But thanks to New Jersey’s Renewable Energy System Property Tax Exemption , going solar won’t increase your property tax. This exemption applies to 100% of the value added to your home by an active solar system.
In order to claim the exemption, property owners must apply for a certificate from their local assessor which will reduce the assessed value of their property to what it would be without the renewable energy system.
In simpler terms, solar increases the value of your home in New Jersey without increasing your property taxes!
Net Energy Metering
New Jersey is notorious for having one of the best net metering programs in the U.S. In some cases, utilities buy back your excess energy at a lower rate than the energy you buy from them.
In New Jersey, you get a full credit for solar electricity that gets exported to the grid, known as a 1-to1 credit. Unused credits can be rolled over to the next month, and you get paid for accumulated credit once per year.
It is also important to note that most utilities do not allow for oversizing a system in New Jersey, which means you won’t be compensated for producing more energy than you use.
We always recommend talking to your dedicated energy adviser and local utility provider to properly size your solar system.
Are solar panels worth it in New Jersey?
Solar panels are absolutely worth it in New Jersey. ITC, sales and property tax exemptions, a strong net metering policy, and frequent power outages make solar and battery storage a worthwhile investment in New Jersey.
Based on a real quote from solar.com, a 9.3 kWh solar system can pay for itself in 7-8 years. That leaves 17+ years of zero to very little electricity costs and a cumulative savings of nearly $45,000.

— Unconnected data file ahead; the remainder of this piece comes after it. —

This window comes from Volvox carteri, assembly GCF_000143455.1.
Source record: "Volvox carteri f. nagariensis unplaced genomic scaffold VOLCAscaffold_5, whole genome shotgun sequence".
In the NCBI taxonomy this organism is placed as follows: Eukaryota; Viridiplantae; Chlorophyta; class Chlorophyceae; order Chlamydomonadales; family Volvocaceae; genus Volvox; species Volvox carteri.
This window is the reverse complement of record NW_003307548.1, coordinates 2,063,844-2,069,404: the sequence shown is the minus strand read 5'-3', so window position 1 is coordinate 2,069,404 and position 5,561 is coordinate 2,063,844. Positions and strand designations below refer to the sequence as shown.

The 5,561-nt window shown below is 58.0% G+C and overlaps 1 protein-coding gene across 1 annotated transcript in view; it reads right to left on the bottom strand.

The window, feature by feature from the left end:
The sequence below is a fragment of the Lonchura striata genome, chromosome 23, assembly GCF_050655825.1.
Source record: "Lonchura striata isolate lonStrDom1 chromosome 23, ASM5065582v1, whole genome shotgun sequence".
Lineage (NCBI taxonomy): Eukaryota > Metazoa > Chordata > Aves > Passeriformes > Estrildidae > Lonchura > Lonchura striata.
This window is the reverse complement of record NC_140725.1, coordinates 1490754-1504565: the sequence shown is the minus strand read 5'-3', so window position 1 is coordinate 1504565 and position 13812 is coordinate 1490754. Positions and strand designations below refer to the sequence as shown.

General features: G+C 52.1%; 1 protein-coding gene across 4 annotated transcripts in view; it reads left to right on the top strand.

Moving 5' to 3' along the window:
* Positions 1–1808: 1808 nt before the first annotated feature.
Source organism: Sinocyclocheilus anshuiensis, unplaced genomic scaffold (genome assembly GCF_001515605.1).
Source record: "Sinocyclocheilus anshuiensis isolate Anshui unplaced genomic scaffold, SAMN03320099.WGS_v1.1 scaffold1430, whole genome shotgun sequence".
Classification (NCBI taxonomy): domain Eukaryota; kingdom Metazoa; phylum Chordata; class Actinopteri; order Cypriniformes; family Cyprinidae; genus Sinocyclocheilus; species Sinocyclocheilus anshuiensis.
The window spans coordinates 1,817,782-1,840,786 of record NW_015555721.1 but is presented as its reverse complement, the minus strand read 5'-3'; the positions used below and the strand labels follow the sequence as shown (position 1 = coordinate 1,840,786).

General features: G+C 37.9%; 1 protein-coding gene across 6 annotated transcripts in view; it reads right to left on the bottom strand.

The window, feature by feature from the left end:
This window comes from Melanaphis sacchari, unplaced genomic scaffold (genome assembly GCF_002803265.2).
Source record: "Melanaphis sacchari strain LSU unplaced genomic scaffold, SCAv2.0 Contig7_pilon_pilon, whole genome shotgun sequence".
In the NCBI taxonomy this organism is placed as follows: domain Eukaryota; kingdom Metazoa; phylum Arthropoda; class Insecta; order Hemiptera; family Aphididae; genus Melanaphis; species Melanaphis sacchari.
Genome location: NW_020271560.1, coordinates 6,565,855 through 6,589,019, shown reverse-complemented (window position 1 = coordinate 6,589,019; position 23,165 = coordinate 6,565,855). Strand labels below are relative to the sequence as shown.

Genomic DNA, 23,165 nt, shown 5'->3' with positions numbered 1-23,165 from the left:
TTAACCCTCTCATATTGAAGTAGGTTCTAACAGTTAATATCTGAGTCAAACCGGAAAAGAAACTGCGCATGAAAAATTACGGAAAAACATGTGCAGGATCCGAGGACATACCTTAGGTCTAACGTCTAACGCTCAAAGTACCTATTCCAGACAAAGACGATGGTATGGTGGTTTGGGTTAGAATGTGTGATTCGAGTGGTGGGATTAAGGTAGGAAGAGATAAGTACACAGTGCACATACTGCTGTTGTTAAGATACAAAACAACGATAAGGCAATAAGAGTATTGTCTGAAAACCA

New Jersey Solar FAQs
How much do solar panels cost in New Jersey?
Based on a real quote from solar.com, a 9.3 kW solar system costs $20,866 after the 30% federal tax credit is applied.
That breaks down to 10.4 cents per kilowatt-hour for electricity, which is much lower than New Jersey state average electricity price of 17.4 cents per kWh.
The cost of solar goes down even further for New Jersey homeowners that take advantage of the Administratively Determined Incentive (ADI) program through SuSI. This program awards $90 per 1,000 kWh of solar generation for 15 years.
For a solar system producing 8,000 kWh per year, that adds up to $10,800 over the life of the program, effectively reducing the cost of going solar to around 5 cents per kWh.
How long do solar panels last in New Jersey?
Most solar panels are warrantied to last 25-30 years, but have the ability to continue producing electricity for much longer.
Exactly how long solar panels last depends on a multitude of factors. But with fair sun exposure and mild to normal temperatures you should be set for several decades.
Do solar panels add value to your home in New Jersey?
Yes, solar panels can add to your home value. New Jerseyans don’t pay property tax on the value added by solar and/or battery storage which makes it even more of an incentive to add solar if you plan on selling your home in the future.